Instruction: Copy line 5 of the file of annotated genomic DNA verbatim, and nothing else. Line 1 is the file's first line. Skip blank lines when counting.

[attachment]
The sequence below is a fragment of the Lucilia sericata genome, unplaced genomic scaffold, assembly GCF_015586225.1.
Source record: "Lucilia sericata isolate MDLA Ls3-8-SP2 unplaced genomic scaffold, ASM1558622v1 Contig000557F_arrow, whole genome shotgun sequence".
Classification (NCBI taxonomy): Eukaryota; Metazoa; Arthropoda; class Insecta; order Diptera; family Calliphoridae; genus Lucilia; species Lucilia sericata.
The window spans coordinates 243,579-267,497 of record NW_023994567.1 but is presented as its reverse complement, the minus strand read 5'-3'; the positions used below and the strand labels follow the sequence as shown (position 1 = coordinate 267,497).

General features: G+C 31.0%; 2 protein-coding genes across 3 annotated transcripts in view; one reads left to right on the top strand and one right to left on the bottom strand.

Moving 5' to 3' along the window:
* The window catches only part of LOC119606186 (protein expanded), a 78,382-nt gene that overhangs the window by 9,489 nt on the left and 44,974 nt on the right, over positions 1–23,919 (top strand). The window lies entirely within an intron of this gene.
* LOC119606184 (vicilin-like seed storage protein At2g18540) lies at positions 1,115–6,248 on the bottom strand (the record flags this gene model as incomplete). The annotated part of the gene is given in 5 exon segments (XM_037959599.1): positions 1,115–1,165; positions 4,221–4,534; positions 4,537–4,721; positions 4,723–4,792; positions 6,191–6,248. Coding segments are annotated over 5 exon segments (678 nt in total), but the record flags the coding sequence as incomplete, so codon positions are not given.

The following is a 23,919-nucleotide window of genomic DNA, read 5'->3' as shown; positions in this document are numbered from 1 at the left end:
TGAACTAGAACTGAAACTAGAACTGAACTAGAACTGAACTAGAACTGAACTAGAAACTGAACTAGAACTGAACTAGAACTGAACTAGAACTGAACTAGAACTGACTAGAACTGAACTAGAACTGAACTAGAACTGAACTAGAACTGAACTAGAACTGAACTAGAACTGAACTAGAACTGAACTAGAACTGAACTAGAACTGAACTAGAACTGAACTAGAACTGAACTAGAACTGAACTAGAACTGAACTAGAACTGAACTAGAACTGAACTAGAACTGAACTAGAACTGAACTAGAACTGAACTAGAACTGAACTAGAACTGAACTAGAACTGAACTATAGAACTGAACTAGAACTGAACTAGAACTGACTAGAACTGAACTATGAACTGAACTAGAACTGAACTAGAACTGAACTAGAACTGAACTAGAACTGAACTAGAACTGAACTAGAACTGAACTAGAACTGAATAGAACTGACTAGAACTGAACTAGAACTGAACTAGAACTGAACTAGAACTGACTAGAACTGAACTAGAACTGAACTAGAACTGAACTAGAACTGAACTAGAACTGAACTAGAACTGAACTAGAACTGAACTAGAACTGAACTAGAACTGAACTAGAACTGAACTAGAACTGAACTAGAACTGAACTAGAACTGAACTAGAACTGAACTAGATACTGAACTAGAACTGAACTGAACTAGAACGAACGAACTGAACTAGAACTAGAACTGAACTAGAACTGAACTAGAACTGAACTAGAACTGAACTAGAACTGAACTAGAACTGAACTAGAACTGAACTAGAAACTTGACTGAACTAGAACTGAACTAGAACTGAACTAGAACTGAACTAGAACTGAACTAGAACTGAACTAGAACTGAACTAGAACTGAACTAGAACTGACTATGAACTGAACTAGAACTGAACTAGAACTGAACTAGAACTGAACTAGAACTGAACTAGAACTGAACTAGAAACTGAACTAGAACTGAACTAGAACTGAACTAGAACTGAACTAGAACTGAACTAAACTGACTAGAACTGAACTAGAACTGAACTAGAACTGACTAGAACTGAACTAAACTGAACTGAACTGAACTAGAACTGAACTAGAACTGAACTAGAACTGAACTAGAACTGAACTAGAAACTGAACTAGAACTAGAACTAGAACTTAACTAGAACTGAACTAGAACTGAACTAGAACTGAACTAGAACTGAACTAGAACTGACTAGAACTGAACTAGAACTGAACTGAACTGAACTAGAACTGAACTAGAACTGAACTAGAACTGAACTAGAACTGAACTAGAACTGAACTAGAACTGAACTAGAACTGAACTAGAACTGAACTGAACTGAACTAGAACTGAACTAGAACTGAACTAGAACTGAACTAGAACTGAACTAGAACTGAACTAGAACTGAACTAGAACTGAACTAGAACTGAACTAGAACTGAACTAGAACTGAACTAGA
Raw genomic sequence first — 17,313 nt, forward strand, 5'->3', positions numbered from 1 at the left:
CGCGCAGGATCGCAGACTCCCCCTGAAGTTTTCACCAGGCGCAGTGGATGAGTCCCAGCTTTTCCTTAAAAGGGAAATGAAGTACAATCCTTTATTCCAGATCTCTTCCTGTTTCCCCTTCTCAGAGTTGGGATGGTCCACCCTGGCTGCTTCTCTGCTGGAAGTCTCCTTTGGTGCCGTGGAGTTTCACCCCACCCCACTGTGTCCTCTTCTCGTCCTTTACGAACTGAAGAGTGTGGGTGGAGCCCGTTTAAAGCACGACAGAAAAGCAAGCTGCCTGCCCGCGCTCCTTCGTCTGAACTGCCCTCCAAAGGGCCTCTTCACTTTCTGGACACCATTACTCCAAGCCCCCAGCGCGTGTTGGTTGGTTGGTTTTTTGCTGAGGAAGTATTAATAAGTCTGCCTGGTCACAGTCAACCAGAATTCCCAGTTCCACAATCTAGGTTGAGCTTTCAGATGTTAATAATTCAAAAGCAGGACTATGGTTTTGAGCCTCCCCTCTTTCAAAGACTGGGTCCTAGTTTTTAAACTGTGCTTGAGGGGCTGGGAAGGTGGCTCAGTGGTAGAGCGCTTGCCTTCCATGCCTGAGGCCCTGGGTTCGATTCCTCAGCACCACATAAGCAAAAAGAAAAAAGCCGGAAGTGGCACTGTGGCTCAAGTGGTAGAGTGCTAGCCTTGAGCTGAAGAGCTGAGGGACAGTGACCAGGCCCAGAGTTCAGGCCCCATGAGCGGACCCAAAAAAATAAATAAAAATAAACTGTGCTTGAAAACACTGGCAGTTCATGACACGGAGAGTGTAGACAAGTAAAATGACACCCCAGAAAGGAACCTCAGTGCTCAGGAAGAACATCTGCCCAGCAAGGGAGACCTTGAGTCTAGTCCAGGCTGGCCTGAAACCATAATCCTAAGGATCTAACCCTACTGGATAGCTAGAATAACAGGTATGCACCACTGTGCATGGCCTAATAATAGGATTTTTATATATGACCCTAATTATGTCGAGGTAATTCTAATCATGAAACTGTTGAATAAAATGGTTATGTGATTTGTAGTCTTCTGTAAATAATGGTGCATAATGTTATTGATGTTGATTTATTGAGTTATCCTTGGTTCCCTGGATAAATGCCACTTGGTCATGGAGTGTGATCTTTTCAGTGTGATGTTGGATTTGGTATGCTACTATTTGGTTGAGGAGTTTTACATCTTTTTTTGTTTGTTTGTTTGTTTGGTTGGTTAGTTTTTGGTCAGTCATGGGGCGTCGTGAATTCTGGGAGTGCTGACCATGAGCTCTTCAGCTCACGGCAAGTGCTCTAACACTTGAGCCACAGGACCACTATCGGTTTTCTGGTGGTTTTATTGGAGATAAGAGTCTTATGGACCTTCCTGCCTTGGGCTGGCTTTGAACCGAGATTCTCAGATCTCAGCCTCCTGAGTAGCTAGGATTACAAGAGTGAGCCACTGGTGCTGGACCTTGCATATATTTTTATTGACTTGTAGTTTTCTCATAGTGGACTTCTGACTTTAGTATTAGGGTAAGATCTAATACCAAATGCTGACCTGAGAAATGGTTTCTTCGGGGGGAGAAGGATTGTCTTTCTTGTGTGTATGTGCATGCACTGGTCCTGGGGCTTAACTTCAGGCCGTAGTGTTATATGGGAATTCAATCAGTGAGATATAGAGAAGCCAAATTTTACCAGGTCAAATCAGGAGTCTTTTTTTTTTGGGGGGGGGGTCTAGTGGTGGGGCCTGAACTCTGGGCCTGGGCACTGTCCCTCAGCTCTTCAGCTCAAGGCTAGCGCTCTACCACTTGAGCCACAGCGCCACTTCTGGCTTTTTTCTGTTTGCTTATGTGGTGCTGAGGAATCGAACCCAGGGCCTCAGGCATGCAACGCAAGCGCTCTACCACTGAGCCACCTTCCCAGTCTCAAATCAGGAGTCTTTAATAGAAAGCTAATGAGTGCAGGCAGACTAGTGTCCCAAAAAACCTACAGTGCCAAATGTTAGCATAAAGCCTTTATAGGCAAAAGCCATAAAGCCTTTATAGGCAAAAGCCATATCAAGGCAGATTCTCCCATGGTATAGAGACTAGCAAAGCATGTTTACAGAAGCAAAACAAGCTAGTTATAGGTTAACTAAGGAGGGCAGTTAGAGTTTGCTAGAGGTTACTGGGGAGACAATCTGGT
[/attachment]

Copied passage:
General features: G+C 31.0%; 2 protein-coding genes across 3 annotated transcripts in view; one reads left to right on the top strand and one right to left on the bottom strand.